Paul Holmes 19 Jul 2011 // 6:59AM GMT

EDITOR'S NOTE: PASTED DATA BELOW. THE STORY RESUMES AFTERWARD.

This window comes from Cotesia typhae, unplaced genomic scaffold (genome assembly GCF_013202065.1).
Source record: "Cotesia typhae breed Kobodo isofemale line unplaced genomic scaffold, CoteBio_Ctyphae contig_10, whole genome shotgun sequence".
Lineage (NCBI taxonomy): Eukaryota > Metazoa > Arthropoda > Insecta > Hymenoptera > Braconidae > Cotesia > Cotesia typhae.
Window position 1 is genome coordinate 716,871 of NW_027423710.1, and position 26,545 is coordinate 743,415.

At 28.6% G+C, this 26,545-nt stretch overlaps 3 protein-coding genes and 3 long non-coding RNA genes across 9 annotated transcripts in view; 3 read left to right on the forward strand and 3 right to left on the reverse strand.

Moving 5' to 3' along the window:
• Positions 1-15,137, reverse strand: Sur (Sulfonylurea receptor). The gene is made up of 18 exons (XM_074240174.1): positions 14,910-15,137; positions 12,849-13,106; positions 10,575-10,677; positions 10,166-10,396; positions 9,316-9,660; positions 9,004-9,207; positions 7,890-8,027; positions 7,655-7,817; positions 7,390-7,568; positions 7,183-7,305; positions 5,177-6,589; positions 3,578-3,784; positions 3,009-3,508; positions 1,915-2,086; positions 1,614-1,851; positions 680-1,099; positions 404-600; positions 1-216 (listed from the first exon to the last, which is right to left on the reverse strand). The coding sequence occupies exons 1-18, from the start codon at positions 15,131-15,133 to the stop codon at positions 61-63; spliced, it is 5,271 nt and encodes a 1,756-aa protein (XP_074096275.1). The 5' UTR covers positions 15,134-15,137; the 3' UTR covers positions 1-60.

I suggested over the weekend that I thought News Corp’s response to the phone hacking, police bribing, political corruption scandal had improved somewhat since the media company called in Edelman for crisis counsel, and I still think that’s the case. But today’s parliamentary hearings in the UK—must-see TV this afternoon—will be critical. I mentioned in my previous post that I thought the hearings had the potential to produce a Jack Nicholson as Colonel Jessep moment, as Rupert and James Murdoch are forced to choose between acknowledging that either he knew precisely what was going on at his UK newspapers or that they couldn’t control their own employees. Neither option is particularly attractive, although only one is likely to result in criminal charges; unfortunately, that one is also the least credible option, given the sums of money involved and the lengths to which the company has gone to cover up the scandal over the past eight years. This New York Times story makes it clear that the company has gone to extraordinary lengths in an attempt to “quarantine the damage” from the various allegations against the News of the World and its sister publications. “Evidence indicating that The News of the World paid the police for information was not handed over to the authorities for four years. Its parent company paid hefty sums to those who threatened legal action, on condition of silence. The tabloid continued to pay reporters and editors whose knowledge could prove embarrassing even after they were fired or arrested for hacking. A key editor’s computer equipment was destroyed, and e-mail evidence was lost. Internal advice to accept responsibility was ignored.” What I find astonishing is that a media organization that specialized in bringing scandal to light—by any means necessary—believed that it was immune from the implications of the Age of Transparency, that it could avoid indefinitely the same kind of scrutiny to which it was subjecting celebrities, politicians, schoolchildren and terror victims. The company’s strategy has been consistent: admit only those charges for which there is overwhelming evidence already in the public domain, and deny any further wrongdoing. It’s a strategy that has led to a steady flow of new revelations, and it’s a strategy that runs counter to the “tell-it-all, tell-it-now” advice that most crisis communications experts would offer. The Murdochs must abandon that strategy at today’s hearings. If there is further wrongdoing, not yet uncovered, the Murdochs must bring it to the attention of authorities. If there are additional victims of phone hacking, including (as has been alleged) victims of terrorist attacks, the Murdochs must identify them—preferably in their opening statements, before MPs start asking questions. If there were other high-ranking News Corp employees involved in unethical or illegal activity, or in covering that activity up, the Murdochs must identify them. If News Corp’s US media outlets, from the New York Post to Fox News, engaged in similar unethical or illegal practices, the Murdochs must say so. Because if the steady drip, drip, drip of revelations continues after today’s testimony, and if it later becomes apparent that the Murdochs lied, dissembled, obfuscated, or failed to reveal everything they knew—or even suspected—about the true extent of wrongdoing within their company, their credibility will be utterly destroyed and the legal and public relations consequences will be severe.